In response to the incident, many protests were conducted around the world. Rabbi Avi Weiss conducted a protest at the Palestinian Embassy in New York City. Ten Jewish men were arrested at a protest in Jerusalem, and 23 others were arrested attempting to block the Jerusalem Light Rail. Memorial services were held in many communities.
Thousands attended Zidan Saif's funeral, including President Reuven Rivlin, Minister of Internal Security Yitzhak Aharonovich, and Chief of Police Yohanan Danino. A Jewish American couple named their child after Zidan Saif to honor his actions.
- Bahrain – Sheikh Abu Khalifa, the Foreign Minister of Bahrain, condemned the attack.
- Brazil – The Brazilian Government vehemently condemned the terrorist attack in a synagogue and expressed their solidarity with the mourning families.
- Canada – Prime Minister Stephen Harper condemned the "barbaric act of terror." Harper said Canada's "thoughts and prayers are with the people of Israel".
- Costa Rica – Costa Rica condemned this "act of terrorism which severely impairs human dignity and peace in any society".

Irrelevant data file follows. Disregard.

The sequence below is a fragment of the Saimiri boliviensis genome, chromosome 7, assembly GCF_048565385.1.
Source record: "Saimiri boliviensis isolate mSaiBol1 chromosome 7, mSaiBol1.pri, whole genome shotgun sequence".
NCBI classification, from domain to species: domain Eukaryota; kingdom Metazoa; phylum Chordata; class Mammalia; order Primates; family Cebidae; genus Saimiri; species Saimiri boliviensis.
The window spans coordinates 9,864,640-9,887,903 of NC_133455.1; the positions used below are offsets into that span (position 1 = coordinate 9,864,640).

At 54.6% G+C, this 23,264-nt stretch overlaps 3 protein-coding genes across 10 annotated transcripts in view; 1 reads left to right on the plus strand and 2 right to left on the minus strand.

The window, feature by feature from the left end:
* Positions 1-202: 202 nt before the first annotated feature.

- France – President François Hollande issued a statement condemning "the heinous attack … in a synagogue in Jerusalem and those who dared to welcome the act". Hollande "expressed his deep concern over the chain of violence in Jerusalem and the West Bank".
- Germany – Frank-Walter Steinmeier, the German Foreign Minister, called the "deadly attacks targeting innocent believers in a place of worship" a "terrible transgression in an already extremely tense situation".
- Guatemala – The Guatemalan government expressed its "rejection and strong condemnation for the attack in Jerusalem".
- Israel – Benjamin Netanyahu, the Prime Minister of Israel, blamed the attack on "Abbas' incitement", and stated that Israel will respond decisively.
- Jordan – The Jordanian parliament recited a prayer to commemorate the assailants behind the massacre. At the same time, Jordan's government spokesman condemned the attack, saying: "Jordan condemns an attack on any citizen and condemns all acts of violence and terrorism that hurt civilians, whatever their origin". Meanwhile, the Jordanian prime minister, Abdullah Ensour, sent a condolence letter to the families of the two Palestinian militants.